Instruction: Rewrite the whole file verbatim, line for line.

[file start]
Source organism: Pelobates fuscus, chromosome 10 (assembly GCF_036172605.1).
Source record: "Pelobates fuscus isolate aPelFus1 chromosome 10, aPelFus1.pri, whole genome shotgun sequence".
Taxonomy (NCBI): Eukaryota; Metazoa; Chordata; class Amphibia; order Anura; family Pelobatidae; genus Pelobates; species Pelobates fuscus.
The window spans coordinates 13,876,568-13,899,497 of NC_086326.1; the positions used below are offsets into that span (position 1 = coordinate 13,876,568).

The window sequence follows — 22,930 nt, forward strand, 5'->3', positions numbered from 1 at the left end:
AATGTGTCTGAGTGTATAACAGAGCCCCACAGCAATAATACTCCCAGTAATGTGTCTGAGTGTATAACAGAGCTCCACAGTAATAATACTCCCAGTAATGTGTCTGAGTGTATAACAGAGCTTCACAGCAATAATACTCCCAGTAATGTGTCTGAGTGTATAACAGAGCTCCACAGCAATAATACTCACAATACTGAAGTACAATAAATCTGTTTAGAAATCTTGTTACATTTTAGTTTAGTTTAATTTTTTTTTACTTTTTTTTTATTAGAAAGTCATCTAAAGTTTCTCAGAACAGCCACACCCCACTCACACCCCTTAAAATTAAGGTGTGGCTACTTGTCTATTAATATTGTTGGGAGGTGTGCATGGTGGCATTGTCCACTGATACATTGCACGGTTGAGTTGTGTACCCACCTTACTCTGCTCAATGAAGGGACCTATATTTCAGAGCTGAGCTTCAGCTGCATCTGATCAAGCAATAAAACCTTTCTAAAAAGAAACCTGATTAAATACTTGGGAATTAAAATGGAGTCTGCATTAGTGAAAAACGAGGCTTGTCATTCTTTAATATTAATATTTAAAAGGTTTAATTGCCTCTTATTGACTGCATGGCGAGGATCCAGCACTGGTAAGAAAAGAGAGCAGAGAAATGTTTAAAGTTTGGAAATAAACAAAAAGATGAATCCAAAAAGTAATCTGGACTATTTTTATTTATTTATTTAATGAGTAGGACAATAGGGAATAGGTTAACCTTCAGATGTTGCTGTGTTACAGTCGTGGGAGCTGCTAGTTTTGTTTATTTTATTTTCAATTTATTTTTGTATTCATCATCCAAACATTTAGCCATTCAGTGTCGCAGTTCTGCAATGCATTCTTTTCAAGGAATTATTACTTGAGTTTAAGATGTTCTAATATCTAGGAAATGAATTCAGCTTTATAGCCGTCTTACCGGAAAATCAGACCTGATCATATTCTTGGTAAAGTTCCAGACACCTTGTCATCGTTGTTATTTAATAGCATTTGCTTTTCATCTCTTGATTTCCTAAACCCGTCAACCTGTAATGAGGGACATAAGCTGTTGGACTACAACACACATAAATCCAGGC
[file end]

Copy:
Source organism: Pelobates fuscus, chromosome 10 (assembly GCF_036172605.1).
Source record: "Pelobates fuscus isolate aPelFus1 chromosome 10, aPelFus1.pri, whole genome shotgun sequence".
Taxonomy (NCBI): Eukaryota; Metazoa; Chordata; class Amphibia; order Anura; family Pelobatidae; genus Pelobates; species Pelobates fuscus.
The window spans coordinates 13,876,568-13,899,497 of NC_086326.1; the positions used below are offsets into that span (position 1 = coordinate 13,876,568).

The window sequence follows — 22,930 nt, forward strand, 5'->3', positions numbered from 1 at the left end:
AATGTGTCTGAGTGTATAACAGAGCCCCACAGCAATAATACTCCCAGTAATGTGTCTGAGTGTATAACAGAGCTCCACAGTAATAATACTCCCAGTAATGTGTCTGAGTGTATAACAGAGCTTCACAGCAATAATACTCCCAGTAATGTGTCTGAGTGTATAACAGAGCTCCACAGCAATAATACTCACAATACTGAAGTACAATAAATCTGTTTAGAAATCTTGTTACATTTTAGTTTAGTTTAATTTTTTTTTACTTTTTTTTTATTAGAAAGTCATCTAAAGTTTCTCAGAACAGCCACACCCCACTCACACCCCTTAAAATTAAGGTGTGGCTACTTGTCTATTAATATTGTTGGGAGGTGTGCATGGTGGCATTGTCCACTGATACATTGCACGGTTGAGTTGTGTACCCACCTTACTCTGCTCAATGAAGGGACCTATATTTCAGAGCTGAGCTTCAGCTGCATCTGATCAAGCAATAAAACCTTTCTAAAAAGAAACCTGATTAAATACTTGGGAATTAAAATGGAGTCTGCATTAGTGAAAAACGAGGCTTGTCATTCTTTAATATTAATATTTAAAAGGTTTAATTGCCTCTTATTGACTGCATGGCGAGGATCCAGCACTGGTAAGAAAAGAGAGCAGAGAAATGTTTAAAGTTTGGAAATAAACAAAAAGATGAATCCAAAAAGTAATCTGGACTATTTTTATTTATTTATTTAATGAGTAGGACAATAGGGAATAGGTTAACCTTCAGATGTTGCTGTGTTACAGTCGTGGGAGCTGCTAGTTTTGTTTATTTTATTTTCAATTTATTTTTGTATTCATCATCCAAACATTTAGCCATTCAGTGTCGCAGTTCTGCAATGCATTCTTTTCAAGGAATTATTACTTGAGTTTAAGATGTTCTAATATCTAGGAAATGAATTCAGCTTTATAGCCGTCTTACCGGAAAATCAGACCTGATCATATTCTTGGTAAAGTTCCAGACACCTTGTCATCGTTGTTATTTAATAGCATTTGCTTTTCATCTCTTGATTTCCTAAACCCGTCAACCTGTAATGAGGGACATAAGCTGTTGGACTACAACACACATAAATCCAGGC